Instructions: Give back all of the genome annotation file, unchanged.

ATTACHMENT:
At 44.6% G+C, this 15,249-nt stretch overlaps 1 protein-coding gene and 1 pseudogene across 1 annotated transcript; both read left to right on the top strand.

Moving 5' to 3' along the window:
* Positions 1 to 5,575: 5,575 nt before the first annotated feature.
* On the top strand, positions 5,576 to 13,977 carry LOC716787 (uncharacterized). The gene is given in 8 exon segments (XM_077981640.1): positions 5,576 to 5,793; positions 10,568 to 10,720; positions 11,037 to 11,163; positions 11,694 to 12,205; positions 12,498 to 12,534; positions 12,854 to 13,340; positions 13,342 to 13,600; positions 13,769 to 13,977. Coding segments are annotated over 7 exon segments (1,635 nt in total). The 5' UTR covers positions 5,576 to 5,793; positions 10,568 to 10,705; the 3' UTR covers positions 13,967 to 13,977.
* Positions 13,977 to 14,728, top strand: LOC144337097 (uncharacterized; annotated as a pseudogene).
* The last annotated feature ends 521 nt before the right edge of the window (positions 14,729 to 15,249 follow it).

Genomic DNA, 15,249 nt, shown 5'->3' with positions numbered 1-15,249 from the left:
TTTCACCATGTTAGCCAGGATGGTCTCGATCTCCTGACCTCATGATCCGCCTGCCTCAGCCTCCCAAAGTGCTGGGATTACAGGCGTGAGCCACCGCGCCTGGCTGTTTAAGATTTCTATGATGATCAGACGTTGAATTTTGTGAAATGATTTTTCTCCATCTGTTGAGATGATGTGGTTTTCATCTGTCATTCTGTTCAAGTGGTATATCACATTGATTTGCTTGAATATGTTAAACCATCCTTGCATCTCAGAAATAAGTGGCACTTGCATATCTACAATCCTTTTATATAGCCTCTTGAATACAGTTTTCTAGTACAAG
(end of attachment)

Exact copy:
At 44.6% G+C, this 15,249-nt stretch overlaps 1 protein-coding gene and 1 pseudogene across 1 annotated transcript; both read left to right on the top strand.

Moving 5' to 3' along the window:
* Positions 1 to 5,575: 5,575 nt before the first annotated feature.
* On the top strand, positions 5,576 to 13,977 carry LOC716787 (uncharacterized). The gene is given in 8 exon segments (XM_077981640.1): positions 5,576 to 5,793; positions 10,568 to 10,720; positions 11,037 to 11,163; positions 11,694 to 12,205; positions 12,498 to 12,534; positions 12,854 to 13,340; positions 13,342 to 13,600; positions 13,769 to 13,977. Coding segments are annotated over 7 exon segments (1,635 nt in total). The 5' UTR covers positions 5,576 to 5,793; positions 10,568 to 10,705; the 3' UTR covers positions 13,967 to 13,977.
* Positions 13,977 to 14,728, top strand: LOC144337097 (uncharacterized; annotated as a pseudogene).
* The last annotated feature ends 521 nt before the right edge of the window (positions 14,729 to 15,249 follow it).

Genomic DNA, 15,249 nt, shown 5'->3' with positions numbered 1-15,249 from the left:
TTTCACCATGTTAGCCAGGATGGTCTCGATCTCCTGACCTCATGATCCGCCTGCCTCAGCCTCCCAAAGTGCTGGGATTACAGGCGTGAGCCACCGCGCCTGGCTGTTTAAGATTTCTATGATGATCAGACGTTGAATTTTGTGAAATGATTTTTCTCCATCTGTTGAGATGATGTGGTTTTCATCTGTCATTCTGTTCAAGTGGTATATCACATTGATTTGCTTGAATATGTTAAACCATCCTTGCATCTCAGAAATAAGTGGCACTTGCATATCTACAATCCTTTTATATAGCCTCTTGAATACAGTTTTCTAGTACAAG